Stuff that occurs to me

All of my 'how to' posts are tagged here. The most popular posts are about blocking and private accounts on Twitter, also the science communication jobs list. None of the science or medical information I might post to this blog should be taken as medical advice (I'm not medically trained).

Think of this blog as a sort of nursery for my half-baked ideas hence 'stuff that occurs to me'.

Contact: @JoBrodie Email: jo DOT brodie AT gmail DOT com

Science in London: The 2018/19 scientific society talks in London blog post

Monday, 2 January 2017

Possible rapprochement with poetry

I've always found poetry a bit irritating. Probably my feelings about it stem from school English lessons in which we were encouraged to consider "what the poet was really trying to say" which made me wonder "why couldn't they just say it that way then?"

My particular peeve is with poems that don't scan and which have lines where the poet has pressed 'enter' too soon (it's called enjambment). The poem continues on the next line but you read the line as if it's continuous. Why? Why would anyone do that? Technically I know because I've read that Wikipedia article on enjambment that I just linked to. It seems like it wouldn't work with limericks as you need a bit of breathing space between the lines for the rhythm to work, though of course now I can think of examples where I'm wrong ;)

I'm interested in science communication generally and specifically in health communication in which complex medical information is explained to non-specialists, with some significant effort made to reduce ambiguity in the explanation (see the terms that have different meanings for scientists and the public here). Scientists and non-scientists may understand quite different things by 'model', or 'protein' or 'theory' so precision is required. This might also have coloured my view of poetry, which I acknowledge can be precise, but still poems seem to go out of their way to be oblique. Either the meaning has to be teased out (what inefficient communication!) or it appears to be incomprehensible gibberish. And said in a special intoning poetry voice.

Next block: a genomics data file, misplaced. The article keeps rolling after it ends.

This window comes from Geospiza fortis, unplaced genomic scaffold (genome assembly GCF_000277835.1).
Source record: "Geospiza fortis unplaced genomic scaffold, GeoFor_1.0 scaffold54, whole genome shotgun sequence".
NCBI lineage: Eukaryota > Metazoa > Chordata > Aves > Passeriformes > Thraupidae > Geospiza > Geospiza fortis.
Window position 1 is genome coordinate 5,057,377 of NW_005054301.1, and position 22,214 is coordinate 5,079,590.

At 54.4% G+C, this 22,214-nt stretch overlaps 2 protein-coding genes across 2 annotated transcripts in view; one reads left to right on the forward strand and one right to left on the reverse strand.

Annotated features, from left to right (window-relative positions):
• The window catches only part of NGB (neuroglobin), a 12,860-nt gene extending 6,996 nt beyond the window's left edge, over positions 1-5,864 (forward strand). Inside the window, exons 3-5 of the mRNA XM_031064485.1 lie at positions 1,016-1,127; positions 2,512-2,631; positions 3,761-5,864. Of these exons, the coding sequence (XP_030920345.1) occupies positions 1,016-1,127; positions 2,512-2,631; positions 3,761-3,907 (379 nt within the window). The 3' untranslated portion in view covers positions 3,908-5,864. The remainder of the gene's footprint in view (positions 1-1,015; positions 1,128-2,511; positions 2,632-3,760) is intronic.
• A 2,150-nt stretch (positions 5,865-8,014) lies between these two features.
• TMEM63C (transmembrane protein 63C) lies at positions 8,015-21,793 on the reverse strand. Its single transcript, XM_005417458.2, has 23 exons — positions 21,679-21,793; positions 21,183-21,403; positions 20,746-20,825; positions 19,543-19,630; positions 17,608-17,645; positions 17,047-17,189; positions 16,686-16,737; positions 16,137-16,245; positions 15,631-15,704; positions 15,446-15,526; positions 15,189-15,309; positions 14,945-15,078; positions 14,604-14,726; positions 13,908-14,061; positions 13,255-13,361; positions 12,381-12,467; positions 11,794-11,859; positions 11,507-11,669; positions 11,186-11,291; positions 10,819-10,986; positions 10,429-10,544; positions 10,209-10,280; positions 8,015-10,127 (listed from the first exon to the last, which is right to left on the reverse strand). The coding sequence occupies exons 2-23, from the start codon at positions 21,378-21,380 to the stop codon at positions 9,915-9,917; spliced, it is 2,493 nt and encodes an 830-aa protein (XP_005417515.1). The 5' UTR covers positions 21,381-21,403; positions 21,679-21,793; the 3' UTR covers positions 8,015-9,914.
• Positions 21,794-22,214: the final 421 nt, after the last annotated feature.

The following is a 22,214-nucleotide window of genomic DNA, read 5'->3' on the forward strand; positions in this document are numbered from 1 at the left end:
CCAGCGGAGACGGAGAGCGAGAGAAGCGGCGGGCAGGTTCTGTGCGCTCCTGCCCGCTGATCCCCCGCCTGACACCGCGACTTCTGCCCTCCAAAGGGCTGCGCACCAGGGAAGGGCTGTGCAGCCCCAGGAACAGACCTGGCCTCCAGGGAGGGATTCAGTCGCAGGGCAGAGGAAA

I had a bit of epiphany yesterday though, and it's thanks to my love of film music. Music used in films can sneak up on you without you necessarily being aware of it, or the feelings it creates. It can create all sorts of moods and underscore what's happening on screen, or it can hint that something on-screen is not actually as it appears. It manages to do this without words and I'm gradually coming round to the idea that the rhythm / meter in poetry might be vaguely analogous to the pace of the music. Presumably the words themselves are meant to evoke something rather than actually making their meaning clear, perhaps a bit like those lovely Uilleann pipes always evoke Irish / celtic associations, or certain types of drum rhythms evoke the US military in films. That's about as far as I've got with mulling this over, but I might have to try and rethink my irritation with poetry.

Poems should still rhyme though, and preferably be funny :)

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